Morgan’s career was in decline by the time the Patriots got hammered by the Chicago Bears in Super Bowl XX. The Hall of Fame also generally wasn’t kind to receivers who played during the transition to the 16-game season era, unless they played for the Steelers. But for a few seasons, Morgan was one of the most dynamic players in the NFL.
Sharpe was one of the best players in the NFL from 1992 to 1994. He helped redefine both offensive expectations and the wide receiver position during that span. When you see wide receivers motion into the slot, hide in the backfield, or haul in a tunnel screen, you are seeing some of the things Green Bay Packers coach Mike Holmgren and his staff made popular in the NFL in an effort to funnel the ball into Sharpe’s hands.
Sharpe, unfortunately, suffered a neck injury at the end of the 1994 season, and that was that. His Hall of Fame candidacy came up just as the committee was flailing to clear an embarrassing Art Monk-Andre Reed-Tim Brown logjam. Sharpe was better than any of them, but the others had long careers and lots of postseason glory. Sharpe simply got lost in the shuffle. He may be over-qualified, but Sharpe is not the most overqualified receiver on our list.
Edelman’s strongest Hall of Fame argument — his only Hall of Fame argument, really — is that he ranks second to Jerry Rice on the all-time lists of both playoff receptions (118) and yards (1,442). Well, Branch is 11th on the all-time playoff receptions list (73), fourth in receiving yards (1,289), and he did his damage in an era when the playoffs were shorter and passing was far less prevalent!
Branch also led the NFL in yardage once, receiving touchdowns twice, and was named an All-Pro three times in the mid-1970s. He caught two touchdowns in Super Bowl XV and could easily have been named the game’s MVP.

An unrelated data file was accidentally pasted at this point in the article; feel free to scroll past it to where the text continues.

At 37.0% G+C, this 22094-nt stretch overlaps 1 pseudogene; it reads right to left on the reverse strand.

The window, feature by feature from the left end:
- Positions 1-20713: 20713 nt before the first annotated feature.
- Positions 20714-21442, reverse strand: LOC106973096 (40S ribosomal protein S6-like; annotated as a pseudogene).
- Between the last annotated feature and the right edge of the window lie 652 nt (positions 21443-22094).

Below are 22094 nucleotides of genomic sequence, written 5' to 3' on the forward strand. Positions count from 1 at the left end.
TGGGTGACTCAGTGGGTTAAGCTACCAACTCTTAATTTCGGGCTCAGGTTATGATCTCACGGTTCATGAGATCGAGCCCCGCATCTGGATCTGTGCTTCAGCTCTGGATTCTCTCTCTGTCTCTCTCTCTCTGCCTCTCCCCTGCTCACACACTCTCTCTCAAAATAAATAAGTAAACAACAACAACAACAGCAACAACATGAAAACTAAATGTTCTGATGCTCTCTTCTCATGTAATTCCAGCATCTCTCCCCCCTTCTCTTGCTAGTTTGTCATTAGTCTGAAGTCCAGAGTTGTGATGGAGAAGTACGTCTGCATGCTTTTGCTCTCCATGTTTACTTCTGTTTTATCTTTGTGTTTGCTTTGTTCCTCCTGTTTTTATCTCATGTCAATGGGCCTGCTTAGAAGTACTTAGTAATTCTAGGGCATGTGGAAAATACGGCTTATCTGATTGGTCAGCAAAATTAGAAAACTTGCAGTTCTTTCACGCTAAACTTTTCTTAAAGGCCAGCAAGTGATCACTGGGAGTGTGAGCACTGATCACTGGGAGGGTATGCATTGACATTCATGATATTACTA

Branch is almost obscenely overqualified for the Hall of Fame. So why isn’t he in? The committees of the late 1980s and 1990s got a little carried away with making sure every Lombardi Packer and Steel Curtain Steeler who ever buckled a chinstrap got enshrined. The expanded 16-game season and increased offensive levels also made Branch’s 46-to-60 catch stat lines look like something any receiver could accomplish.
Finally, the Seniors Committee and the Centennial Committee appear determined to enshrine just about every 1970s receiver except Branch. Drew Pearson (part of the 2021 class) was a great player, and I grew up worshipping Harold Carmichael (2020 Centennial class), but Branch is more qualified than either of them.
Final thoughts on HOF-worthy wide receiver nominees
Branch and Sharpe belong in the Hall of Fame by any standard. Everyone else on this list has a strong case, though some are stronger than others.
But do all 15 of these receivers belong in the Hall of Fame, plus Edelman and your personal favorite whom I might have omitted? (Henry Ellard, Rod Smith and Isaac Curtis stans: this is your shout out). Maybe. But that would result in a Pro Football Hall of Fame teeming with hundreds of players at various positions.
The line has to be drawn somewhere. And that line is inevitably blurry. That’s what makes healthy Hall of Fame debates fun. But debates that take place the moment a good-not-great player retires are not really healthy. They force some of us to denigrate a player like Edelman’s legacy because other folks are either just praising a local hero or advancing a bad-faith or ill-informed talking point.
Congratulations on your retirement, Julian Edelman. It was a pleasure to watch and cover you for many years!
Now let’s talk seriously about getting Cliff Branch and Sterling Sharpe into the Pro Football Hall of Fame.